Customer-oriented Supply Chain

Five Key Factors for Effective Supply Chain Design in Logistics Strategy

According to Ralf Düster, a board member at Setlog (a provider of SCM software), five key factors will be critical in shaping the future of supply chain design.

“The design of the supply chain is crucial for the strategic planning of the supply chain and is becoming a key competitive advantage for companies in the global market,” says Ralf Düster, a board member at SCM software provider Setlog.

Düster emphasizes that SCM managers need to equip their teams with effective mechanisms and advanced technologies to handle the complexities of the supply chain. He cites tools such as scenario simulation, cross-functional communication and AI-controlled decision-making processes as examples.

Ralf Düster, a board member at Setlog
Ralf Düster, a board member at Setlog

According to Ralf Düster, a board member of the SCM software provider Setlog, five key elements will be crucial in shaping the future of supply chain design:

  1. Customer-oriented Supply Chain: Companies must now prioritize customer needs more than ever, as demonstrated by giants like Amazon. The key is to meet customer demands efficiently without sacrificing product availability or incurring high logistics costs. Companies must use data-driven strategies to create a customer-centered supply chain.
  2. According to Düster, the optimization of global networks must be done end-to-end to ensure efficiency in international supply chains. He emphasizes that manual adjustments are no longer enough in the face of such complexity, and simulations and machine learning methods are crucial in optimizing these networks.
  3. Sustainable Supply Chain Design: Sustainability has become a top priority for many companies, putting supply chains in the spotlight for management. According to Düster, a sustainable supply chain design is not a choice but a necessity. Digital tools and modern methods must be utilized to evaluate the economic, social and environmental costs of supply chains without overlooking costs.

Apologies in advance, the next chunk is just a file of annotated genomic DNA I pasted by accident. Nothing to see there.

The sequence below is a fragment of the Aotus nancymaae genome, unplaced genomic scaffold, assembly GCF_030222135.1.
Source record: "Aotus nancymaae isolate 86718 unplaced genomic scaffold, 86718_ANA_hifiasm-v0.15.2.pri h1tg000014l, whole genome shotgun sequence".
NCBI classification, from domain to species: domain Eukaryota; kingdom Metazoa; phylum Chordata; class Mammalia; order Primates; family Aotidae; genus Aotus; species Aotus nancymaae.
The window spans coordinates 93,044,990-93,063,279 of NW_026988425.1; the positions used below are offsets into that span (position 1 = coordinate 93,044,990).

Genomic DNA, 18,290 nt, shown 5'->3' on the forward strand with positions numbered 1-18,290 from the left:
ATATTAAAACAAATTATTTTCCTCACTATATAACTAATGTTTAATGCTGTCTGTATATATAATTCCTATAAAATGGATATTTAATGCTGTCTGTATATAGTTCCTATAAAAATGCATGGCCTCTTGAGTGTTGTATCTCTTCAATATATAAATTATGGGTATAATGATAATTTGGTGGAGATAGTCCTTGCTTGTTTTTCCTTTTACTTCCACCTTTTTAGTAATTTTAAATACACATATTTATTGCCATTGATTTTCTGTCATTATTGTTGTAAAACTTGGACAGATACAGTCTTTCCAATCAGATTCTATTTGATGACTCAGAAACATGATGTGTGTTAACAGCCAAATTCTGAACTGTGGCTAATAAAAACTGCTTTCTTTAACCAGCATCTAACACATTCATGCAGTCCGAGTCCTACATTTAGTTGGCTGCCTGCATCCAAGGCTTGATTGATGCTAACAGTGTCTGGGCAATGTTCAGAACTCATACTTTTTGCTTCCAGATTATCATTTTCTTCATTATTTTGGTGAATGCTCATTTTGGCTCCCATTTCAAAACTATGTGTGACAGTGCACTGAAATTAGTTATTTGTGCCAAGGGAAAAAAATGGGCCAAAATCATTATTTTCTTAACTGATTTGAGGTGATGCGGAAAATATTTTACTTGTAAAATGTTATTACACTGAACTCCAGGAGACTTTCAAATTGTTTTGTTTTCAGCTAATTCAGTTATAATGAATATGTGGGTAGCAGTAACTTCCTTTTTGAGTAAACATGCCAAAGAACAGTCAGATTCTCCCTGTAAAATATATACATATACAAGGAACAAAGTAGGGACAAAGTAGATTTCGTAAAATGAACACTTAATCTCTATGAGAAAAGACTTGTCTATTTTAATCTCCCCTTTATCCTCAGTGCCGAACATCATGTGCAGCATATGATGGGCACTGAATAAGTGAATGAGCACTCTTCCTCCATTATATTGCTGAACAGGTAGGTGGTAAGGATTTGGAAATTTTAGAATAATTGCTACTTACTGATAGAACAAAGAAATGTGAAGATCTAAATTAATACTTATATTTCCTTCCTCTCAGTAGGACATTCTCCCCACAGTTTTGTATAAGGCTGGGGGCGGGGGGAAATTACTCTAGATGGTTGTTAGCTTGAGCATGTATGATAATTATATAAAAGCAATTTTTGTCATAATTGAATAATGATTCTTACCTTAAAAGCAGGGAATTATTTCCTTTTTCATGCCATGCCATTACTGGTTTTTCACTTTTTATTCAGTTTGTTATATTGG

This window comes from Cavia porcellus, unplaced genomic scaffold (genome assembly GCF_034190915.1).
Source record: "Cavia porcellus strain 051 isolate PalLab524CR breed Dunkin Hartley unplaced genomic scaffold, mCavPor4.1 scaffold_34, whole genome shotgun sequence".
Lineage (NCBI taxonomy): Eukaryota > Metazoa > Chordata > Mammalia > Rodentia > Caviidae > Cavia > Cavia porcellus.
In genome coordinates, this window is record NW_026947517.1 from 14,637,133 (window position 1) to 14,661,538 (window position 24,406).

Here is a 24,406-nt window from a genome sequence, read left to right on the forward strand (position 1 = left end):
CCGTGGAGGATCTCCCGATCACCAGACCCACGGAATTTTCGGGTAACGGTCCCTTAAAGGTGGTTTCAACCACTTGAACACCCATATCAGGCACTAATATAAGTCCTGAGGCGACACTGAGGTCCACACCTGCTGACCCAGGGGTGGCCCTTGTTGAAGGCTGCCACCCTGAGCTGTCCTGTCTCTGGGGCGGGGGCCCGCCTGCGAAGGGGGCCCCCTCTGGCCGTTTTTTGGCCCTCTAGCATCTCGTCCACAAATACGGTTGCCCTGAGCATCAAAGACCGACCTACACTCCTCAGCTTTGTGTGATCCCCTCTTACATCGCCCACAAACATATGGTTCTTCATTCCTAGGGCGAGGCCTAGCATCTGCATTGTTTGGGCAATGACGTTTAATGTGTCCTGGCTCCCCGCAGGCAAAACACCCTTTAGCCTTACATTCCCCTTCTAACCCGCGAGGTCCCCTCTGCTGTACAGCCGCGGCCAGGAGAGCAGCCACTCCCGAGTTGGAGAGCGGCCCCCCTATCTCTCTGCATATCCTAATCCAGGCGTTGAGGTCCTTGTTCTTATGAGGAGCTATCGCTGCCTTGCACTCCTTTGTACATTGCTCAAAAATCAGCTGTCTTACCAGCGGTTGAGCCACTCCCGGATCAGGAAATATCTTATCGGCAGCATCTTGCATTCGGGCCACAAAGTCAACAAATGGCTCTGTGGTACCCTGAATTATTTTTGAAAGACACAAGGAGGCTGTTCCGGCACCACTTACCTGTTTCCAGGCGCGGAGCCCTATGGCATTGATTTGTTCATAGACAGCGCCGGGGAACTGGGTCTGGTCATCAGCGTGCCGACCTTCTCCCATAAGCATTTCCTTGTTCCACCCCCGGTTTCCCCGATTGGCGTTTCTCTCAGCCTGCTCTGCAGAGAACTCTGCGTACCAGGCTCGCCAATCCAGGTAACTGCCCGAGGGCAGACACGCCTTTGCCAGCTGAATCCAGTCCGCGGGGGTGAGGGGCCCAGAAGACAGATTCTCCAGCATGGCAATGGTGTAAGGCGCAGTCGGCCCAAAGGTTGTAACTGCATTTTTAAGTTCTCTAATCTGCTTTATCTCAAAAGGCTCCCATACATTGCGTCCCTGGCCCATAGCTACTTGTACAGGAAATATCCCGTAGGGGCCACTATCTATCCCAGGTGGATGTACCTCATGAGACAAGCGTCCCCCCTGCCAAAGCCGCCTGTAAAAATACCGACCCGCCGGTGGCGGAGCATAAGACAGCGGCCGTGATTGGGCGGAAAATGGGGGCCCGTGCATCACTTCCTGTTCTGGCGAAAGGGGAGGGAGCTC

4. Incorporating risk & resilience in supply chain design: Disruptions and uncertainties in supply chains, such as natural disasters, pandemics, or conflicts, cannot be prevented. Ralf Düster believes that modern methods and tools must be used to design supply chains that are resilient and can handle these risks. Simulation of scenarios, assessment of potential risks at different stages, and creation of models that optimize performance and ROI across a range of scenarios are necessary to build robust supply chains.
  5. Creating transparency with software: To break down data silos within the company and ensure transparency in the supply chain, all departments must communicate using a tool that is also connected to external supply chain partners, including sub-sub-suppliers, procurement agencies, technicians, laboratories, and shipping companies. This is the only way to ensure real-time communication of any disruptions in the flow of goods to all stakeholders.